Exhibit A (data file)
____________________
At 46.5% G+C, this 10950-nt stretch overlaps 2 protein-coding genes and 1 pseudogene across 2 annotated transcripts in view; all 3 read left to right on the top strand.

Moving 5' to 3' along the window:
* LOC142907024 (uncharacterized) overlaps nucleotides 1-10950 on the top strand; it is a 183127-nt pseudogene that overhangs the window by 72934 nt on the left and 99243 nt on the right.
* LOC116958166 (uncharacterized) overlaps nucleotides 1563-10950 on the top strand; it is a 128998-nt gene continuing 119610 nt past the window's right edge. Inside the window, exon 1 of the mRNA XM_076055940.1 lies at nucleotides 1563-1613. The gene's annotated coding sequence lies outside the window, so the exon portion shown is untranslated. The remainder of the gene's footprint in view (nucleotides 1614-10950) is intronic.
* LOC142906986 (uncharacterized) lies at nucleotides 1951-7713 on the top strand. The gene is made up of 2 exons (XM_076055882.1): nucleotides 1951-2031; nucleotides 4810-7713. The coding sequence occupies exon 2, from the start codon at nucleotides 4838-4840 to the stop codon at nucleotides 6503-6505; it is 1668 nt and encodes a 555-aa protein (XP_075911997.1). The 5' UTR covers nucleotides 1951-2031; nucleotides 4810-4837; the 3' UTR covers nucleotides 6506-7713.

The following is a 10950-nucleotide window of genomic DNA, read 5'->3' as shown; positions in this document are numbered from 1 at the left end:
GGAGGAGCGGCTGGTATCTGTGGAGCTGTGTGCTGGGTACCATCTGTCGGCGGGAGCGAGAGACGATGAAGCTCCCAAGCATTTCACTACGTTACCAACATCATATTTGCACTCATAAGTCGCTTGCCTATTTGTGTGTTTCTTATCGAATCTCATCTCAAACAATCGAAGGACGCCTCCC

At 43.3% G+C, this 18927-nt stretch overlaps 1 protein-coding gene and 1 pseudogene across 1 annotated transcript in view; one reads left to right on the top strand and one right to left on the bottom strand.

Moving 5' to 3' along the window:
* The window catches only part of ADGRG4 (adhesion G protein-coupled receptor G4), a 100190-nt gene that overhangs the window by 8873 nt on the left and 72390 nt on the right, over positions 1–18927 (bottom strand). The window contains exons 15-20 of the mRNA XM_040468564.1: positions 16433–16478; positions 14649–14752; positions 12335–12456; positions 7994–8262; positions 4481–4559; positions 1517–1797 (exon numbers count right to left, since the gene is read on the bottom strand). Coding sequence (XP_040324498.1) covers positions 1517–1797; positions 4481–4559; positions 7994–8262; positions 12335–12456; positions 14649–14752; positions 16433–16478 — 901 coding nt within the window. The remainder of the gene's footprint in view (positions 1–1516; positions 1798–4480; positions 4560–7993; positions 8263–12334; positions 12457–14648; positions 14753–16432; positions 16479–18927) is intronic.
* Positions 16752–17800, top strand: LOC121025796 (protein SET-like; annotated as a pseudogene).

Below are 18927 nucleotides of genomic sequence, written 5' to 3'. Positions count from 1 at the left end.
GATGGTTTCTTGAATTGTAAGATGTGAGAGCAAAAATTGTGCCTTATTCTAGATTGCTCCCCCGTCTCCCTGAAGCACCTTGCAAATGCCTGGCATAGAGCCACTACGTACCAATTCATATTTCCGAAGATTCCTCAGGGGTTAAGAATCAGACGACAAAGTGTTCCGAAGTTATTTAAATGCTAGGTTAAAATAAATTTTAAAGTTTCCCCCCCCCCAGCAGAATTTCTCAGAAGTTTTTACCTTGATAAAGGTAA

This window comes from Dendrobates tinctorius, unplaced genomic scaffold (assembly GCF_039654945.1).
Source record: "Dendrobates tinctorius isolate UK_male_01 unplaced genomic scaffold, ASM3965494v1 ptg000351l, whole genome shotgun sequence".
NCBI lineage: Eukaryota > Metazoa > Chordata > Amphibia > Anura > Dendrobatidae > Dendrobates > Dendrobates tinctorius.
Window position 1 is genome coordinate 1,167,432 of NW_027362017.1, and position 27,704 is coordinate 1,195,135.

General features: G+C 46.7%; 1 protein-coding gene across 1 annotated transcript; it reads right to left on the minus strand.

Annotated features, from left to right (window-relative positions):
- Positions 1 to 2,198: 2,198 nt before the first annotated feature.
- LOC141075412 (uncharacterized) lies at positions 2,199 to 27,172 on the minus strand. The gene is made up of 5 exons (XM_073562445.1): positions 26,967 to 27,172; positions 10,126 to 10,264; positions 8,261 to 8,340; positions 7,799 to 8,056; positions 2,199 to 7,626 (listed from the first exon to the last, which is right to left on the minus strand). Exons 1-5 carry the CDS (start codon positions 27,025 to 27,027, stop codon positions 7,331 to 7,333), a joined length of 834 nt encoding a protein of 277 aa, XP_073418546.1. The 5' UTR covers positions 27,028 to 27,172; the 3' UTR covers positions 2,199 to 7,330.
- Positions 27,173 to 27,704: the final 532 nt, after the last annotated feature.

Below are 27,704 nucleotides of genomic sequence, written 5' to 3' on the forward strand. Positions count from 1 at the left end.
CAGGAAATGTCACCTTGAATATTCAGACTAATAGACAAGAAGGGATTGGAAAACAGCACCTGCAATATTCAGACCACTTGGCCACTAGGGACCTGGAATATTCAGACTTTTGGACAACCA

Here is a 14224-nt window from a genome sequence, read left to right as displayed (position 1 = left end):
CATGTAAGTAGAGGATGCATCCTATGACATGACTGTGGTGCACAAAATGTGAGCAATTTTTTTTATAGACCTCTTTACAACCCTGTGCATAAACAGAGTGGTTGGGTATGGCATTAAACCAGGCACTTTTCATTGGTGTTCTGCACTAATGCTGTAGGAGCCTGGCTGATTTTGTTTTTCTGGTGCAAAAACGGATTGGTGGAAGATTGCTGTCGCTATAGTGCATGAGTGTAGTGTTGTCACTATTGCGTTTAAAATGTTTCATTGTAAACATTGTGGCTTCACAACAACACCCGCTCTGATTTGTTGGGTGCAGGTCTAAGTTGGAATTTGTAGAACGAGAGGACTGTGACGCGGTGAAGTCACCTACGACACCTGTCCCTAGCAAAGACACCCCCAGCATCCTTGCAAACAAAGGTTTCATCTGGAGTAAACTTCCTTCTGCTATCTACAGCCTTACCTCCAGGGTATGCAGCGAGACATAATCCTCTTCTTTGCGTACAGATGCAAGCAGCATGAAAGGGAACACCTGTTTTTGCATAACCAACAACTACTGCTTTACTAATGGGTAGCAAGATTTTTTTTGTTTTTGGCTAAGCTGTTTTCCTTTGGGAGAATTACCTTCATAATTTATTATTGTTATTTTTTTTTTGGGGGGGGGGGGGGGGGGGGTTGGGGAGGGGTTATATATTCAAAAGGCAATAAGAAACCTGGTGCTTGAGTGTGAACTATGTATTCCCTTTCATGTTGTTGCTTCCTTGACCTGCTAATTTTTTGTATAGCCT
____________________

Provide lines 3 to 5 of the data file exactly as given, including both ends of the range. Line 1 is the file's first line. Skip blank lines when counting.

* LOC142907024 (uncharacterized) overlaps nucleotides 1-10950 on the top strand; it is a 183127-nt pseudogene that overhangs the window by 72934 nt on the left and 99243 nt on the right.
* LOC116958166 (uncharacterized) overlaps nucleotides 1563-10950 on the top strand; it is a 128998-nt gene continuing 119610 nt past the window's right edge. Inside the window, exon 1 of the mRNA XM_076055940.1 lies at nucleotides 1563-1613. The gene's annotated coding sequence lies outside the window, so the exon portion shown is untranslated. The remainder of the gene's footprint in view (nucleotides 1614-10950) is intronic.
* LOC142906986 (uncharacterized) lies at nucleotides 1951-7713 on the top strand. The gene is made up of 2 exons (XM_076055882.1): nucleotides 1951-2031; nucleotides 4810-7713. The coding sequence occupies exon 2, from the start codon at nucleotides 4838-4840 to the stop codon at nucleotides 6503-6505; it is 1668 nt and encodes a 555-aa protein (XP_075911997.1). The 5' UTR covers nucleotides 1951-2031; nucleotides 4810-4837; the 3' UTR covers nucleotides 6506-7713.